Apparently, it's "Praise Chandler Parsons" week around NBA circles, and today's dose came from ESPN's David Thorpe. The article is insider-only, but I took a few snippets for you outsiders who aren't subscribed. According to Thorpe, Parsons would be headed to Golden State:
Mark Jackson and the management team in Oakland hope to make significant strides on defense, and Parsons is an immediate ticket toward that goal. He's been possibly the best defender on Kevin Durant I've ever seen, with the length, size, mobility and coordination to bother big wings and small power forwards for years to come.
Thorpe lists Parsons behind MarShon Brooks, Nikola Vucevic and Kenneth Faried, who also made significant jumps. Chandler did go ahead of Brandon Knight and Kemba Walker, who went 12 & 13, respectively. Donatas Motiejunas, predictably, stayed at No. 20.
Not to be forgotten, Houston's actual pick, Marcus Morris, fell four slots to No. 18, where Thorpe offered an interesting anecdote:
Morris hasn't done anything yet as a pro, but the young man is stuck with a coach who does not believe in him. In Washington he'd have been playing from day one and would be the surprise guy of this draft.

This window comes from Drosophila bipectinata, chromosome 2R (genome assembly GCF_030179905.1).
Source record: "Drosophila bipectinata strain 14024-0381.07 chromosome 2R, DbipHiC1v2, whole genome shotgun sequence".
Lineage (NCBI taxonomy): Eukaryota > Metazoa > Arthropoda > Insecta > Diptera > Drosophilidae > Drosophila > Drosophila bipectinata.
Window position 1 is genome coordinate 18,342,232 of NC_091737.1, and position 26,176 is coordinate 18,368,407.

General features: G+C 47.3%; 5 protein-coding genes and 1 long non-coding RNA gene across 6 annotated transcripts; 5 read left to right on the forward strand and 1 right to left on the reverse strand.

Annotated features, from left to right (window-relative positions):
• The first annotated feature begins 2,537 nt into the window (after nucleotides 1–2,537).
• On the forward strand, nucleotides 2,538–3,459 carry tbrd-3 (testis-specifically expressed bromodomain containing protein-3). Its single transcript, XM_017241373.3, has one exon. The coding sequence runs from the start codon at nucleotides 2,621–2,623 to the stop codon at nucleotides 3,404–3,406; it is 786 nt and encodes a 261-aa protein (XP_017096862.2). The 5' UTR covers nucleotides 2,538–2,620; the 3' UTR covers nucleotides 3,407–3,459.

Curious, huh? We could probably assume Marcus isn't McHale's favorite player, but Thorpe went as far as to say McHale flat-out "does not believe" in Morris. To me, that sounds like more of a statement than an assumption, and we know Thorpe himself has ties to Houston (he's Kevin Martin's trainer).
I wouldn't go out and start making a fuss of McHale/Morris' relationship, but I'd keep an eye on his minutes to see what develops. If anything, McHale's and Morris' personalities are at opposite ends of the spectrum. Where McHale is exuberant, out there and just plain BIG, Morris is fairly shy and reserved. He wouldn't even participate in a rookie dance-off at Houston's open practice, which is something literally every rookie does.
It's all yet another example of how the most forgotten draftees can rise to the occasion and make some noise. Tell me: Back in June, who else thought Morris would be starting by now? Who else thought Parsons would be the one to make multiple RGV trips? Those were my predictions. Look how they turned out.
I suppose the natural extension of this discussion is simple: If good players can emerge from the second round, can star players do the same from the late first round? Absolutely. It's hardly a common occurrence, but the chance alone makes those late-round picks all the more valuable. Sometimes players slip for the silliest of reasons, and that usually makes the acquisition of any first-round pick — given the right price — worth the trouble.
We're looking at you, Dallas. Finish among the league's top ten, please.
H/T to Lakeytom in the FanPosts.